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PA-RISC 2.0 Architecture

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PA-RISC 2.0 Architecture

Book

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Features

  • details the key features of PA-RISC that differentiates it from other RISC architectures: pathlength reduction features, integrated CPU features, and extendibility and longevity features.
  • explains the "precision architecture" approach of PA-RISC that enables the implementation of PA-RISC machines that are significantly more efficient than competing RISC machines.

Description

  • Copyright 1996
  • Dimensions: 7 x 9 1/4
  • Pages: 496
  • Edition: 1st
  • Book
  • ISBN-10: 0-13-182734-0
  • ISBN-13: 978-0-13-182734-9

Hewlett-Packard's PA-RISC architecture is one of the most mature Reduced Instruction Set Computer designs in the industry. This book is the first publicly available, detailed description of the next revision of the PA-RISC architecture. KEY TOPICS: Covers the RISC characteristics of PA-RISC, PA- RISC processing resources, addressing and access control, control flow, interruptions, and an overview of the instruction set and floating point corprocessor. MARKET: For system designers and analysts, system software programmers, application developers, and technical managers.

Sample Content

Table of Contents



1. Overview.

Traditional RISC Characteristics of PA-RISC. PA-RISC-The Genius is in the Details. A Critical Calculus: Instruction Pathlength. Multimedia Support: The Precision Process Illustrated. Integrated CPU. Extensibility and Longevity. System Organization.



2. Processing Resources.

Non-Privileged Software-Accessible Registers. Privileged Software-Accessible Registers. Unused Registers and Bits. Data Types. Byte Ordering (Big Endian/Little Endian).



3. Addressing and Access Control.

Physical and Absolute Addressing. Virtual Addressing. Pointers and Address Specification. Address Resolution and the TLB. Access Control.



4. Page Table Structure.

Caches. Control Flow. Branching. Nullification. Instruction Execution. Instruction Pipelining.



5. Interruptions.

Interrupt Classes. Interruption Handling. Instruction Recoverability. Masking and Nesting of Interruptions. Interruption Priorities. Return from Interruption. Interruption Descriptions.



6. Instruction Set Overview.

Computation Instructions. Multimedia Instructions. Memory Reference Instructions. Long Immediate Instructions. Branch Instructions. System Control Instructions. Assist Instructions. Conditions and Control Flow. Additional Notes on the Instruction Set.



7. Instruction Descriptions.


8. Floating-point Coprocessor.

The IEEE Standard. The Instruction Set. Coprocessor Registers. Data Registers. Data Formats. Floating-Point Status Register. Floating-Point Instruction Set.



9. Floating-Point Instruction Set.


10. Floating-Point Exceptions.

Exception Registers. Interruptions and Exceptions. Saving and Restoring State.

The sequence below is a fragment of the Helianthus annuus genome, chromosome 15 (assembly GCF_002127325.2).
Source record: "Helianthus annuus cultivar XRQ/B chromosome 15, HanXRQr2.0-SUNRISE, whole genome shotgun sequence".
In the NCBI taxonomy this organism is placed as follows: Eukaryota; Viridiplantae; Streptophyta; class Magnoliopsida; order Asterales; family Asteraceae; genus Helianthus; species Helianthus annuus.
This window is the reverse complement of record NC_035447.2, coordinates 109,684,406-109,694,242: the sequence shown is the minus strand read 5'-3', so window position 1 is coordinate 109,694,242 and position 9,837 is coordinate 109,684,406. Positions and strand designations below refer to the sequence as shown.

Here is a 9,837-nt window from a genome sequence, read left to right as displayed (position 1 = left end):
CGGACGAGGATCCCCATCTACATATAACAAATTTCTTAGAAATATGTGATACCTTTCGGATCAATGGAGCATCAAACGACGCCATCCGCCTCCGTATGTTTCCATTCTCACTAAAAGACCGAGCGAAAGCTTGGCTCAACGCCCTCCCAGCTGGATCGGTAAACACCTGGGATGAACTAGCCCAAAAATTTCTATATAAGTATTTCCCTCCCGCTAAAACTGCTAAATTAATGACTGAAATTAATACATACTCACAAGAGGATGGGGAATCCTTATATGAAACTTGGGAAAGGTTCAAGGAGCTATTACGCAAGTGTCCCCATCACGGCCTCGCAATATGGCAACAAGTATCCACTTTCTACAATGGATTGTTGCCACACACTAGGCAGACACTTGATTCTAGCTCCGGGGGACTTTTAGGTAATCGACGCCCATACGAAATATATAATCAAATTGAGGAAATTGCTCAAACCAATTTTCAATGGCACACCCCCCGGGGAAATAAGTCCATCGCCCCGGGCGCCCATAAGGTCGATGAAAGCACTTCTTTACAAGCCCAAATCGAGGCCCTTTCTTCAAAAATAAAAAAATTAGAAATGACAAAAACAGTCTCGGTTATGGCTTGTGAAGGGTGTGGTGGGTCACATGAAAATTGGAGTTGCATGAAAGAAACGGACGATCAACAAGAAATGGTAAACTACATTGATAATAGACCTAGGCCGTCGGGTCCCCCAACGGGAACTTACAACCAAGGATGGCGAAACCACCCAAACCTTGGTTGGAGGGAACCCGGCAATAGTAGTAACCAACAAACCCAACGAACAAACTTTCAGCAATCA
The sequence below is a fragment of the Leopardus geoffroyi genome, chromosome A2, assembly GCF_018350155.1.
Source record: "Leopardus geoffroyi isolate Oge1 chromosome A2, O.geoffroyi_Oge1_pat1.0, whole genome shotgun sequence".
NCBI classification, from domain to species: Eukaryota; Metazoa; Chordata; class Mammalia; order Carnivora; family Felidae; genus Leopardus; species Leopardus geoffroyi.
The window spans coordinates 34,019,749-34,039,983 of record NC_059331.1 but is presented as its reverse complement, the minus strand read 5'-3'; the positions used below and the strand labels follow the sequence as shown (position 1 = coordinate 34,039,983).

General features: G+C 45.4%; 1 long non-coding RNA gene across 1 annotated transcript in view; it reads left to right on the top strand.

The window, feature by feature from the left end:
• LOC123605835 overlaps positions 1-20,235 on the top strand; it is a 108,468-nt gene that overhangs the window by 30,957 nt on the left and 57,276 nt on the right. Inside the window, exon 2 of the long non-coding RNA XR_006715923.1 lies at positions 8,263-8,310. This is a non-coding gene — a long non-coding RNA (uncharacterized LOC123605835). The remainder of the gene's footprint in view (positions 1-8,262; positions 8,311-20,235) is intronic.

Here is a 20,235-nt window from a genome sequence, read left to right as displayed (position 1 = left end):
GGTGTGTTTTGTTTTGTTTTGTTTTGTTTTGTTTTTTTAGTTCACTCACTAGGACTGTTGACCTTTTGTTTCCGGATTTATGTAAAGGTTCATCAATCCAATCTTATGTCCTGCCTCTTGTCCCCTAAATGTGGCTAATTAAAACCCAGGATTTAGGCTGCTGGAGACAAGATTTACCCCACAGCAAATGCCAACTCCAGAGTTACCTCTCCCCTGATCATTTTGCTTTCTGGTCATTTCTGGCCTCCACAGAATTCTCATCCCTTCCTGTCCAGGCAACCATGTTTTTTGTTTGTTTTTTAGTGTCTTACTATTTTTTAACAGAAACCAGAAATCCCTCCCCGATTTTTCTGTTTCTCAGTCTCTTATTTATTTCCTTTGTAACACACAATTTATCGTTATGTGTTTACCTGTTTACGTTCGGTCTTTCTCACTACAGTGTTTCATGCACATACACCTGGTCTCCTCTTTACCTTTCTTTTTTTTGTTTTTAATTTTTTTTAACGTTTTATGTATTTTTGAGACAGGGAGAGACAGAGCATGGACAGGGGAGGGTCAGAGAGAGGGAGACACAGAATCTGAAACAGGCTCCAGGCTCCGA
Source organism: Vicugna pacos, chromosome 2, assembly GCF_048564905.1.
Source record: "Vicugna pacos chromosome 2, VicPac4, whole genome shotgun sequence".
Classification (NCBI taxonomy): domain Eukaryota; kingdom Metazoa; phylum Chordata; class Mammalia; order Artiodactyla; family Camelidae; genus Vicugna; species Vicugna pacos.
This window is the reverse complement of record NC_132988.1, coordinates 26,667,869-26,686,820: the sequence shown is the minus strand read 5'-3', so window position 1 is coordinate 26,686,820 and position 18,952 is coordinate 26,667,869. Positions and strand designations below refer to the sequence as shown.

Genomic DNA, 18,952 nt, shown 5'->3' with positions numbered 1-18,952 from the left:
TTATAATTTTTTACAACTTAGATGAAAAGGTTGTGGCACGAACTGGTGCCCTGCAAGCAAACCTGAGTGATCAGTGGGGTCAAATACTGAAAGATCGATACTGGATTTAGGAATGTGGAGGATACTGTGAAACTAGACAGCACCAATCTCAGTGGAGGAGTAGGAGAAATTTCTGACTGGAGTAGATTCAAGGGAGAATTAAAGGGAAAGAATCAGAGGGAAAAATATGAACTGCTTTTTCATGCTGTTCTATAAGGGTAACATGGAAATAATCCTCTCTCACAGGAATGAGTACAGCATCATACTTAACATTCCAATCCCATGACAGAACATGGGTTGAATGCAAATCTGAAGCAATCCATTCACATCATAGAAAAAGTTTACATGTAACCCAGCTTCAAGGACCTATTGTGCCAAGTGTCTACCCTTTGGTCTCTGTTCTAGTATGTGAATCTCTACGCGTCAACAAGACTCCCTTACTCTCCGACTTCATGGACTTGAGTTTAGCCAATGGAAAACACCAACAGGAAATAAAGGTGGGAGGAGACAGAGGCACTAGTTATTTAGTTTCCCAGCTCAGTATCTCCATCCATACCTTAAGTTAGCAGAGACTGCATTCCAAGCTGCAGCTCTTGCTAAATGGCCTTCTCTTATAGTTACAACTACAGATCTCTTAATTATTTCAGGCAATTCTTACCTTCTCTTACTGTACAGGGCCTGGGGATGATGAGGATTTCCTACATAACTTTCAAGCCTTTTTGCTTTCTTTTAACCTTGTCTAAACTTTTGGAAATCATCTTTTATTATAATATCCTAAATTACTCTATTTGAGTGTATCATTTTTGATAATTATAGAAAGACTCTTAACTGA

11. Performance Monitor Coprocessor.

Performance Monitor Instructions. Performance Monitor Interruptions. Monitor Units.



Glossary.


Appendix B. Instruction Formats.


Appendix C. Operation Codes.


Appendix D. Conditions.


Appendix E. Instruction Notation Control Structures.


Appendix F. TLB and Cache Control.


Appendix G. Memory Ordering Model.


Appendix H. Address Formation Details.


Appendix I. Programming Notes.


Appendix J. PA-RISC 2 Instruction Completers & Pseudo-Ops.

Preface

Preface

Hewlett-Packard's PA-RISC architecture was first introduced in 1986. Although there have been interim improvements in the intervening years, the PA-RISC 2.0 architecture described in this book is the most significant step in the evolution of the PA-RISC architecture. While the primary motivation for PA-RISC 2.0 was to add support for 64-bit integers, 64-bit virtual address space offsets, and greater than 4 GB of physical memory, many other more subtle enhancements have been added to increase the performance and functionality of the architecture.

Compatibility with PA-RISC 1.
From an unprivileged software perspective, PA-RISC 2.0 is forward compatible with the earlier PA-RISC 1.0 and PA-RISC 1.1 architectures all unprivileged software written to the PA-RISC 1.0 or PA-RISC 1.1 specifications will run unchanged on processors conforming to the PA-RISC 2.0 specification.

However, unprivileged software written to the PA-RISC 2.0 specification will not run on processors conforming to the PA-RISC 1.0 or PA-RISC 1.1 specifications.

PA-RISC 2.0 Enhancements.
PA-RISC 2.0 contains 64-bit extensions, instructions to accelerate processing of multimedia data, features to reduce cache miss and branch penalties, and a number of other changes to facilitate high performance implementations. The 64-bit extensions have the highest profile and the greatest impact on the programming model for both applications and system programs. The paragraphs that follow provide thumbnail sketches of some of the more significant features of PA-RISC 2.0.

64-bit Extensions.
PA-RISC has always supported a style of 64-bit addressing known as “segmented” addressing. In this style, many of the benefits of 64-bit addressing were obtained without requiring the integer datapath to be larger than 32 bits. While this approach was cost-effective, it did not easily provide the simplest programming model for single data objects (mapped files or arrays) larger than 4 billion bytes (4GB).